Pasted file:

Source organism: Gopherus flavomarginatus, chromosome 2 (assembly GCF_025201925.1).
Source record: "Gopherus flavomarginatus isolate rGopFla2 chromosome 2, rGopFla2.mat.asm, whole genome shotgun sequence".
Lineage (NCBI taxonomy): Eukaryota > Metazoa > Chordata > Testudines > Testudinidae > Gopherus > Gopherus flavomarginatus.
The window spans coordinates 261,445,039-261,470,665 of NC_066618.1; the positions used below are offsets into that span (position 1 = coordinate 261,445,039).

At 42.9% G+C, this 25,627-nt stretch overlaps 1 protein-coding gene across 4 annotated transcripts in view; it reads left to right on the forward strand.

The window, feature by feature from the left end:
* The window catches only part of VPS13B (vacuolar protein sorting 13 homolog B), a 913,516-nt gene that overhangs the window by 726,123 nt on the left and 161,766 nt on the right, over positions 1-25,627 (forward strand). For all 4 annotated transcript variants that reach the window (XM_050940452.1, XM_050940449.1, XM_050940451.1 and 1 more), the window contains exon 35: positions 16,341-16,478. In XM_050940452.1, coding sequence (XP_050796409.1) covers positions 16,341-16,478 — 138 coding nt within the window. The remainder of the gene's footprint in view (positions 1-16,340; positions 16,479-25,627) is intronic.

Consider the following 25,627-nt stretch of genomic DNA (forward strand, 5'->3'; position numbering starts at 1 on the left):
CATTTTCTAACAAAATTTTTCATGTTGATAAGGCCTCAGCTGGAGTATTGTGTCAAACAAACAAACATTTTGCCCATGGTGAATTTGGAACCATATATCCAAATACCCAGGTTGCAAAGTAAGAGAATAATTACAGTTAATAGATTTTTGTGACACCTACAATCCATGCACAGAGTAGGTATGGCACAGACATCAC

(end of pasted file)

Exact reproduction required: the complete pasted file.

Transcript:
Source organism: Gopherus flavomarginatus, chromosome 2 (assembly GCF_025201925.1).
Source record: "Gopherus flavomarginatus isolate rGopFla2 chromosome 2, rGopFla2.mat.asm, whole genome shotgun sequence".
Lineage (NCBI taxonomy): Eukaryota > Metazoa > Chordata > Testudines > Testudinidae > Gopherus > Gopherus flavomarginatus.
The window spans coordinates 261,445,039-261,470,665 of NC_066618.1; the positions used below are offsets into that span (position 1 = coordinate 261,445,039).

At 42.9% G+C, this 25,627-nt stretch overlaps 1 protein-coding gene across 4 annotated transcripts in view; it reads left to right on the forward strand.

The window, feature by feature from the left end:
* The window catches only part of VPS13B (vacuolar protein sorting 13 homolog B), a 913,516-nt gene that overhangs the window by 726,123 nt on the left and 161,766 nt on the right, over positions 1-25,627 (forward strand). For all 4 annotated transcript variants that reach the window (XM_050940452.1, XM_050940449.1, XM_050940451.1 and 1 more), the window contains exon 35: positions 16,341-16,478. In XM_050940452.1, coding sequence (XP_050796409.1) covers positions 16,341-16,478 — 138 coding nt within the window. The remainder of the gene's footprint in view (positions 1-16,340; positions 16,479-25,627) is intronic.

Consider the following 25,627-nt stretch of genomic DNA (forward strand, 5'->3'; position numbering starts at 1 on the left):
CATTTTCTAACAAAATTTTTCATGTTGATAAGGCCTCAGCTGGAGTATTGTGTCAAACAAACAAACATTTTGCCCATGGTGAATTTGGAACCATATATCCAAATACCCAGGTTGCAAAGTAAGAGAATAATTACAGTTAATAGATTTTTGTGACACCTACAATCCATGCACAGAGTAGGTATGGCACAGACATCAC